So, the Antonio Brown experiment is over in Oakland. It’s fair to say that it really didn’t start, but that only serves to make it sound like nothing happened in the six turmoil filled months he was with the Raiders.
To put things into an even more startling context, the large majority of those six months were the offseason and Brown would’ve been nowhere near football activity.
Before he got his move to Oakland, he was quoted as saying “I don’t even have to play football if I don’t want, I don’t even need the game. I don’t need to prove nothing to anyone. If they wanna play, they going to play by my rules. If not, I don’t need to play. Obviously, I want the game, but I don’t need the game. It’s a difference.”
That’s not the sort of thing a potential employer wants to hear, but it did not put the Raiders off from sending a third and fifth round pick to the Pittsburgh Steelers to sign him. They then restructured his contract to give him $11 million more in total and $30 million in guarantees. With everything that has transpired in the six months since, you have to question if there is any truth to the “obviously I want the game” part of that quote.
The Raiders were very disappointing in Jon Gruden’s first year back in the Bay Area, posting a 4-12 record. But after the hiring of draft guru Mike Mayock as the new General Manager, they drafted well and made some nice splashes in free agency – signing impressive tackle Trent Brown, safety LaMarcus Joyner and wide receiver Tyrell Williams.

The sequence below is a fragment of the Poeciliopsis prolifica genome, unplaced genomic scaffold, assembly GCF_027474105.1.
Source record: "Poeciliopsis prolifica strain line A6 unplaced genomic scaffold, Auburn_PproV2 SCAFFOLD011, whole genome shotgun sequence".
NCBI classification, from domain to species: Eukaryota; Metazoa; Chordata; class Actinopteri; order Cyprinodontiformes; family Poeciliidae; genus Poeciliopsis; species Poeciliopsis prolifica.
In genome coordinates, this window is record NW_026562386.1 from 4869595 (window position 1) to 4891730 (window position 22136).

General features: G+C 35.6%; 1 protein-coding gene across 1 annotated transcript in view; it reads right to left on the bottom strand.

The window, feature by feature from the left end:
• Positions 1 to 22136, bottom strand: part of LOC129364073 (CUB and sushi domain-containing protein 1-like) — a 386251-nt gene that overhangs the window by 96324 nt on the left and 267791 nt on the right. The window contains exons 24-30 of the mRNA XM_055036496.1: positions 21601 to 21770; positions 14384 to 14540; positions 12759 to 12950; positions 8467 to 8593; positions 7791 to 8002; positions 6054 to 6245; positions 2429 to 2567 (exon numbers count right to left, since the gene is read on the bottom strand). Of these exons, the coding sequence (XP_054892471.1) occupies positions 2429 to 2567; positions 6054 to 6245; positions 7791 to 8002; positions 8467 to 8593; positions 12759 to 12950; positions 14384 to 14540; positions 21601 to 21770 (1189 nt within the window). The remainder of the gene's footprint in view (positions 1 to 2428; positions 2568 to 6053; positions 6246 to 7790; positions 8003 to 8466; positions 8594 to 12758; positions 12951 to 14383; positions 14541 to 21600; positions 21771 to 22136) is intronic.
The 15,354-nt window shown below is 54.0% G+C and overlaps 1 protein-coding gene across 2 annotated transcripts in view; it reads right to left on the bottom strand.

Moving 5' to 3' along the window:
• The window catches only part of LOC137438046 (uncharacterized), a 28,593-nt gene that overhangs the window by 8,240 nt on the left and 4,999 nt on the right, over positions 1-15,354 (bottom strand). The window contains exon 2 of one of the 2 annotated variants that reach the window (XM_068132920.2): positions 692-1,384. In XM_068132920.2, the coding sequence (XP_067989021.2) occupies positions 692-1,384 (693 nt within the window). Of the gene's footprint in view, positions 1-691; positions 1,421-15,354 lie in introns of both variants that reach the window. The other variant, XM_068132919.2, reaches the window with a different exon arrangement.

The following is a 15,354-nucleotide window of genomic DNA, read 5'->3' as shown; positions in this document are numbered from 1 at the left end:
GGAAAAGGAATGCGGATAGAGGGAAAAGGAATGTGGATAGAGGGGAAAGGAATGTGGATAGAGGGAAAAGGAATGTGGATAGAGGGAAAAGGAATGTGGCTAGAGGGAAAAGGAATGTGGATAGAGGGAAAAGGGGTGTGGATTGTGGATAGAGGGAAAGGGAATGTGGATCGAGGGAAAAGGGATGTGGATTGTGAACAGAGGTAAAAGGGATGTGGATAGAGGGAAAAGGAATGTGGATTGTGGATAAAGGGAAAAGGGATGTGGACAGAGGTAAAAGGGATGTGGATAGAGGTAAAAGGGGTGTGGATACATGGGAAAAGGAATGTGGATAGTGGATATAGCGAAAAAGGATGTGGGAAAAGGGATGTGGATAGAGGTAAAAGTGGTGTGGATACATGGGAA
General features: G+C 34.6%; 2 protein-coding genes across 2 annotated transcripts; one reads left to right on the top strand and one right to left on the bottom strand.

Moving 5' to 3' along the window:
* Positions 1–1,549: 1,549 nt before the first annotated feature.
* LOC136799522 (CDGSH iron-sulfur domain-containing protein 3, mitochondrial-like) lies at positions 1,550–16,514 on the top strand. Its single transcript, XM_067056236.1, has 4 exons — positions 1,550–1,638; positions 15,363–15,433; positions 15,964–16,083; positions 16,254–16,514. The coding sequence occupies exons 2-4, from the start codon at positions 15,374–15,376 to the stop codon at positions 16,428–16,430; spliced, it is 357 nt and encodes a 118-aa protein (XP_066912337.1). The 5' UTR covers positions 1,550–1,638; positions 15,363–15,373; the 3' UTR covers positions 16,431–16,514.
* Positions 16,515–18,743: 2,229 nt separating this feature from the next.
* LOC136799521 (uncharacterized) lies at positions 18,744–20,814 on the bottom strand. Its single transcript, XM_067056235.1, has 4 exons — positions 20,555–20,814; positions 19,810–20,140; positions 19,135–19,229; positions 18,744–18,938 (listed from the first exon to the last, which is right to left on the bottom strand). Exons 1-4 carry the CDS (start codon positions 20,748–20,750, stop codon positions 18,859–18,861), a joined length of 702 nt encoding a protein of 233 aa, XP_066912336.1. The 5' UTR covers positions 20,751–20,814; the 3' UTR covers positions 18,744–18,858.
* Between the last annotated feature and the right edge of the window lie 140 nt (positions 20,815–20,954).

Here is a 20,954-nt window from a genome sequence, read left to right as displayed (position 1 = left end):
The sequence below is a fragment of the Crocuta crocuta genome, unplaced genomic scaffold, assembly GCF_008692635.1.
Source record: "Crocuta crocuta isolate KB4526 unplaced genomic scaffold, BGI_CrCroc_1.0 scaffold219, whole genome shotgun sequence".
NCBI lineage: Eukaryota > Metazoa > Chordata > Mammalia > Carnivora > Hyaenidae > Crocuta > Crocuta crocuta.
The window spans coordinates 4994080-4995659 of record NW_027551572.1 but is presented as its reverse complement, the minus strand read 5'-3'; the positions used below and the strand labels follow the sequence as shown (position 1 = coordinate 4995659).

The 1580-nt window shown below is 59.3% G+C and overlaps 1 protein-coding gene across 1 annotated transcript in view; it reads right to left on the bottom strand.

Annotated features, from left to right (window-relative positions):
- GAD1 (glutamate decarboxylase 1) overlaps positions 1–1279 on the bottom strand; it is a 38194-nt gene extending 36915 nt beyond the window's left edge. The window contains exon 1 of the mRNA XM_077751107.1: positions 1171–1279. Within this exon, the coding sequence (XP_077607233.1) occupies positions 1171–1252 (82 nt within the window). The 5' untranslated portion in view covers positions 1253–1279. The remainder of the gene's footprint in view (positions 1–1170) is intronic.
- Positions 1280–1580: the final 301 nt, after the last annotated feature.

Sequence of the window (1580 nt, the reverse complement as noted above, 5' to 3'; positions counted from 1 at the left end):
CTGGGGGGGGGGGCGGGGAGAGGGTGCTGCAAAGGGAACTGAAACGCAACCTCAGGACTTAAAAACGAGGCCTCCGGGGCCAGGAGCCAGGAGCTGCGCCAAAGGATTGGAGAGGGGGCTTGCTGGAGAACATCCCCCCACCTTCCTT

There was hope that things were finally coming together for an organisation that had been largely dysfunctional since, well, the last time Gruden was at the helm. That hope started to fade pretty quickly, as the Oakland Raiders quickly turned into the Antonio Brown show. A horror show.
Brown, who has a reputation for being an incredibly hard worker, turned up sharp for OTAs in May, but the good start didn’t last long.
Brown decided that he would not wear his new helmet.
He was infuriated that the NFL had banned the use of the helmet he had worn since he had come into the league, clashing with coaches and storming out of practice over the issue. He even tried to paint his old helmet in an effort to make it look like the new ones, sneaking it back on to the field with him hoping that no one would notice. Someone did notice and it didn’t end well, unsurprisingly.
Despite more back and forth between the player and Raiders officials, the team went on summer break thinking that the issue was behind them.
Yes, I am pretty certain you have all guessed it, the Raiders were wrong.
They returned for training camp and Brown reiterated the fact that he was willing to walk away from football altogether if he wasn’t allowed to wear his helmet of choice. The Raiders had ignored Brown’s first proclamation of apathy towards football, presumably assuming that his unhappiness was aimed at the thought of playing with Ben Roethlisberger and the Steelers.
The alarm bells must have been ringing at this point, as it became clearer that this was just how Brown felt. All of this played out as it was revealed that Brown was placed on Non-Football Injury List for a truly mind-boggling reason. Brown had entered a cryotherapy machine wearing incorrect footwear, resulting in severely frostbitten feet. He was sent to a specialist for treatment, but reports emanated from camp saying that Brown was not returning calls from Raiders officials and had gone off the grid.
Earlier this week, ‘HelmetGate’ seemed as though it was in the rear view mirror as Brown had settled on a custom made one. In addition to that, he had recovered from his gruesome foot ailment and anticipation was building towards the Raiders season opener against the Denver Broncos.